During the 2021-2030 phase work will proceed on replacing the Delta class with fourth-generation SSBNs. Within this second phase Russia will also work on developing a new ship-based (in fact submarine-based) strategic missile system and a fifth-generation SSBN class. The doctrine sets out that series production of the fifth-generation SSBN will then commence in the final 2031-2050 phase.

    General-purpose force

    The general-purpose marine force inventory will include in its first phase the creation of a strategic non-nuclear deterrent force, enhancements to its SSN and diesel-electric submarines (SSKs), the build-up of the inventory and capability of its surface forces, and the creation of the new marine rapid-response force. In the mid term the non-nuclear deterrent will be provided by Yasen-class (Project 885M) SSNs and Oscar-class (Project 885M) nuclear-powered guided missile submarines (SSGNs). Meanwhile, the capability of Russia's non-strategic submarines will be ensured by upgrading its third-generation SSNs and building a new generation of SSKs.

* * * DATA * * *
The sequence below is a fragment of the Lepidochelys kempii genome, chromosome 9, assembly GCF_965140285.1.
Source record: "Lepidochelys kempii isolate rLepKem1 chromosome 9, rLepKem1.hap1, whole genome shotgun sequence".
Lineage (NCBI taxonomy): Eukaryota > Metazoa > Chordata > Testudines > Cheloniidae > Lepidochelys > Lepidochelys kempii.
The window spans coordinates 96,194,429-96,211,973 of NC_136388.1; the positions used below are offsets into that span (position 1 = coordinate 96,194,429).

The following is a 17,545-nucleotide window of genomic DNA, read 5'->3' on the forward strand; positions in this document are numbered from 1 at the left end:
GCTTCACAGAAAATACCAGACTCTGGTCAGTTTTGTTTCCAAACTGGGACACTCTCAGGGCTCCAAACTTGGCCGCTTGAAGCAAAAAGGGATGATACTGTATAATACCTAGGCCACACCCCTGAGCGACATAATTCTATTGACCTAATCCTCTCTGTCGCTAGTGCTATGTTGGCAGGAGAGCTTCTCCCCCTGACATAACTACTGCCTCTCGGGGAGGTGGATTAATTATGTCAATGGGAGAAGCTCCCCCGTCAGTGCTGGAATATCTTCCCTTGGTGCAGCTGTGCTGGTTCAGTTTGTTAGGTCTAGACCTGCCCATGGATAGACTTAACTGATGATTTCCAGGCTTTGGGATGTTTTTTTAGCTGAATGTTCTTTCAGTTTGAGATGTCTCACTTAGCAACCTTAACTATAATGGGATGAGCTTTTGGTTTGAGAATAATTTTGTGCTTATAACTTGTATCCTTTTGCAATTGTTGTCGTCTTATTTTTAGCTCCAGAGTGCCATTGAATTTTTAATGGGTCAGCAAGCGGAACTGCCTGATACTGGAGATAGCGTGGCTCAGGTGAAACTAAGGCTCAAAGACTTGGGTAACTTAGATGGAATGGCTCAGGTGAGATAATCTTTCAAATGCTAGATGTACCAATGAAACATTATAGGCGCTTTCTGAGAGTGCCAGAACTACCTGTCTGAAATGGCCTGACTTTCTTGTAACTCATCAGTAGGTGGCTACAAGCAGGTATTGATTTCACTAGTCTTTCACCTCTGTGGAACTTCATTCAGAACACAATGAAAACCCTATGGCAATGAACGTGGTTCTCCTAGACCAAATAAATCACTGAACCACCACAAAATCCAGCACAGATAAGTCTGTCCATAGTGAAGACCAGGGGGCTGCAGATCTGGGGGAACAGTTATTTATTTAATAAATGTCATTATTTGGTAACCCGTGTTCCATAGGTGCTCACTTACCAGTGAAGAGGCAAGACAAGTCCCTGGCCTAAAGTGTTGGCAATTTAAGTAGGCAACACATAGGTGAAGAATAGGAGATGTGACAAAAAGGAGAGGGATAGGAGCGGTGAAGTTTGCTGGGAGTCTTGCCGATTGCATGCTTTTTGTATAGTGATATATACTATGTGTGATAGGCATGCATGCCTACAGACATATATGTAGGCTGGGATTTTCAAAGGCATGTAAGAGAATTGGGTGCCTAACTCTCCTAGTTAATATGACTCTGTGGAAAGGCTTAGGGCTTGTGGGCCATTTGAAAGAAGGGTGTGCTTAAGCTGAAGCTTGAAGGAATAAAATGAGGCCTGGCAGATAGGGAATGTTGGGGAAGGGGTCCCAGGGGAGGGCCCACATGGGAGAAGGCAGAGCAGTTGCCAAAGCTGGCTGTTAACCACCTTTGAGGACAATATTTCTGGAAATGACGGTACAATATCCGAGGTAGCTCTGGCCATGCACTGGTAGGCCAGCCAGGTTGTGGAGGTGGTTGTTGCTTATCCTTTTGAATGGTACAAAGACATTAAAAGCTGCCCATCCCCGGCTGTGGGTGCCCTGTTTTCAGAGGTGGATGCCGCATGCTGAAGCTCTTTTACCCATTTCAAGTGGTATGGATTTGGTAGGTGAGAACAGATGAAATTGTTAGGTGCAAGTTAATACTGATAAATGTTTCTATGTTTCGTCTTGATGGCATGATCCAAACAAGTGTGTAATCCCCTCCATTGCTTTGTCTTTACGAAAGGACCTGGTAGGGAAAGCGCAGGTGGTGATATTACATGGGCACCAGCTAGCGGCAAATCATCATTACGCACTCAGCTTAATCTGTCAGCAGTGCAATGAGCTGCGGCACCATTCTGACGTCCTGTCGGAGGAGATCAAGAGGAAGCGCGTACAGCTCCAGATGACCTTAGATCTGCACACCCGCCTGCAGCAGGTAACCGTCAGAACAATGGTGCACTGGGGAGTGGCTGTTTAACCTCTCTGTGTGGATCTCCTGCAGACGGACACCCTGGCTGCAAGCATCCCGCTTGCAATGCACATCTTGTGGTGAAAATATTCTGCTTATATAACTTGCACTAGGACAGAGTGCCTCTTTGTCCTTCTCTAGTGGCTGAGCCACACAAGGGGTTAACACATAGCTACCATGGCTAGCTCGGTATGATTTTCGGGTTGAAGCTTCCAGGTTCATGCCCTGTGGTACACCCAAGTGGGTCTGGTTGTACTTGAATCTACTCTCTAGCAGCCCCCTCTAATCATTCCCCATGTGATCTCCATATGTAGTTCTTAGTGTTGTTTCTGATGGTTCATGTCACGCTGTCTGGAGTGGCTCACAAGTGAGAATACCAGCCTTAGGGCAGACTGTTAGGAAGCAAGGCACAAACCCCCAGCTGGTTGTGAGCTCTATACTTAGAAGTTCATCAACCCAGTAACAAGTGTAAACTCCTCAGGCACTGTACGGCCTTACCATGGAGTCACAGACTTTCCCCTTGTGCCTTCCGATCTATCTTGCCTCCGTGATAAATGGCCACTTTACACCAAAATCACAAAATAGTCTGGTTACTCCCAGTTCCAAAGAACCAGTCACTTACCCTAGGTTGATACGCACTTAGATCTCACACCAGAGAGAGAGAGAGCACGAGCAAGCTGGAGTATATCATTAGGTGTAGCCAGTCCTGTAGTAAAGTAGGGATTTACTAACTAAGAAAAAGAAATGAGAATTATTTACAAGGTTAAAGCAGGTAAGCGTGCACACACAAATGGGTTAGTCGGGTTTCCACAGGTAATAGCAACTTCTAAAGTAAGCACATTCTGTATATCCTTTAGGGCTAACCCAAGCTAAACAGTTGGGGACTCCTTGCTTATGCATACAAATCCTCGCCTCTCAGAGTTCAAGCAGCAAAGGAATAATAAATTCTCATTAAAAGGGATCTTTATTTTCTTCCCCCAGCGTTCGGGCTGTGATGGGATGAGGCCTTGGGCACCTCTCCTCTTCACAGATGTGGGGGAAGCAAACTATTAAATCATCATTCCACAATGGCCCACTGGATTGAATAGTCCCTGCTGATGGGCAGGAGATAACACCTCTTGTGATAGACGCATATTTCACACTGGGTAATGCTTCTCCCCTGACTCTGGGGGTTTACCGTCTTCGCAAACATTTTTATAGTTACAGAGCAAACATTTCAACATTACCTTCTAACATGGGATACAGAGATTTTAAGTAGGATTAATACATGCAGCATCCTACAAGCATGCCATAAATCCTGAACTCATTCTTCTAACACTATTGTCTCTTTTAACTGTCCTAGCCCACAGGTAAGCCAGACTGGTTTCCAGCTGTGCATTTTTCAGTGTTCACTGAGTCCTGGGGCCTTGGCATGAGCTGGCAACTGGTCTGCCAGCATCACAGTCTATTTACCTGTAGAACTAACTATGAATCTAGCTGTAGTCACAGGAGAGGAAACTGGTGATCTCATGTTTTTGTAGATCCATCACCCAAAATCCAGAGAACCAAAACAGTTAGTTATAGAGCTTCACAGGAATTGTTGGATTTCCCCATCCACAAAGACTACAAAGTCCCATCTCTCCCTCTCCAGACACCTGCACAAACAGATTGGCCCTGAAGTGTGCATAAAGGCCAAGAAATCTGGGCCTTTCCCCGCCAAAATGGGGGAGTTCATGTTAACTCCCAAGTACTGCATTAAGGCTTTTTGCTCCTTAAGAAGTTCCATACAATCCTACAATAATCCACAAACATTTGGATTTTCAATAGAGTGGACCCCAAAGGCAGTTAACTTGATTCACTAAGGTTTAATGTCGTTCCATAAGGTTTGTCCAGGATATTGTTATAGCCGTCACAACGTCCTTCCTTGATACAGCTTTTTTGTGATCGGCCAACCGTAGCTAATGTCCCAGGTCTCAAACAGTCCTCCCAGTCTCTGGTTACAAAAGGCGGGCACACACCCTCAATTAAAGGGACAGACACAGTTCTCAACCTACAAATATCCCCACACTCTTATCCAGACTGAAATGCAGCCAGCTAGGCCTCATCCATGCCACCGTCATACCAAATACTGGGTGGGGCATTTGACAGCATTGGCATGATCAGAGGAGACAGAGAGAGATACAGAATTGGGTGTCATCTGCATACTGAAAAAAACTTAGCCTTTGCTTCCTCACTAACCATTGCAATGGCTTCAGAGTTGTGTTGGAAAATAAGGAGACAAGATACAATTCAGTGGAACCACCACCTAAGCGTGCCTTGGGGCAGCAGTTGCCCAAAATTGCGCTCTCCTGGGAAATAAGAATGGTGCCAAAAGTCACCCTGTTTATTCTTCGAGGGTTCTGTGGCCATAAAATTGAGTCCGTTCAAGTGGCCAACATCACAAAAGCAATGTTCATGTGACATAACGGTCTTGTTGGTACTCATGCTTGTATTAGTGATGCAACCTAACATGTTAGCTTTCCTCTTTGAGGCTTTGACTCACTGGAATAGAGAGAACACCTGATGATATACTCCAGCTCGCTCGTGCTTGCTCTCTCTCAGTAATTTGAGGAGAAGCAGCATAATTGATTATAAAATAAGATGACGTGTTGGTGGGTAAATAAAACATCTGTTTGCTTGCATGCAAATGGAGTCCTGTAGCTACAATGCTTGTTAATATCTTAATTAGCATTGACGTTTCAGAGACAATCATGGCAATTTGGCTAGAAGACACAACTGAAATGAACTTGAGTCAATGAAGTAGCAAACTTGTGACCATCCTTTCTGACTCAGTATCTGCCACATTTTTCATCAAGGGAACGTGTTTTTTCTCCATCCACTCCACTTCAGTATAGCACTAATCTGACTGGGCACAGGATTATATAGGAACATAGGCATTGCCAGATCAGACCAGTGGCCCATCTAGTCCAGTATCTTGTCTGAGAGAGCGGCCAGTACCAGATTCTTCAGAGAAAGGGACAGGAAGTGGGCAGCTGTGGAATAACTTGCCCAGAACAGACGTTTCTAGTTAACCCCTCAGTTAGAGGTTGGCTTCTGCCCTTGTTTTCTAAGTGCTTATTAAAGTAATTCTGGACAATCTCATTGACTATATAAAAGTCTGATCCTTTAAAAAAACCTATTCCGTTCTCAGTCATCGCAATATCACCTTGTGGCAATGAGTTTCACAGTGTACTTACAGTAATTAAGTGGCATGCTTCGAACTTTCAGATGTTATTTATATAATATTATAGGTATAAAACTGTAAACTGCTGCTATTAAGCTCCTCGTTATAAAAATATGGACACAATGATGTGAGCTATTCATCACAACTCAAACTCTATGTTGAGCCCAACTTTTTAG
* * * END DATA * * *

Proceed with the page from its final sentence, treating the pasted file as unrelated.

During the 2021-2030 phase Russia's existing SSN/SSK fleet is planned to be improved by adding unmanned technologies, while construction of a new-generation SSN class is also planned.

    Surface fleet

    In the first phase Russia's Admiral Gorshkov-class (Project 22350) frigates and Steregushchy-class (Project 20380) corvettes and their variants will become the core of the surface force for long- and short-range operations.

    In the mid term a new-generation destroyer featuring advanced strike, air defence and missile defence capabilities will become the navy's main oceangoing ship. Between 2021 and 2030 a new class of modular multirole surface combat ship will be designed and enter series production as the successor to the Project 22350/20380 classes. It is envisaged that these will be armed with novel weapon systems and will carry unmanned vehicles of various sorts.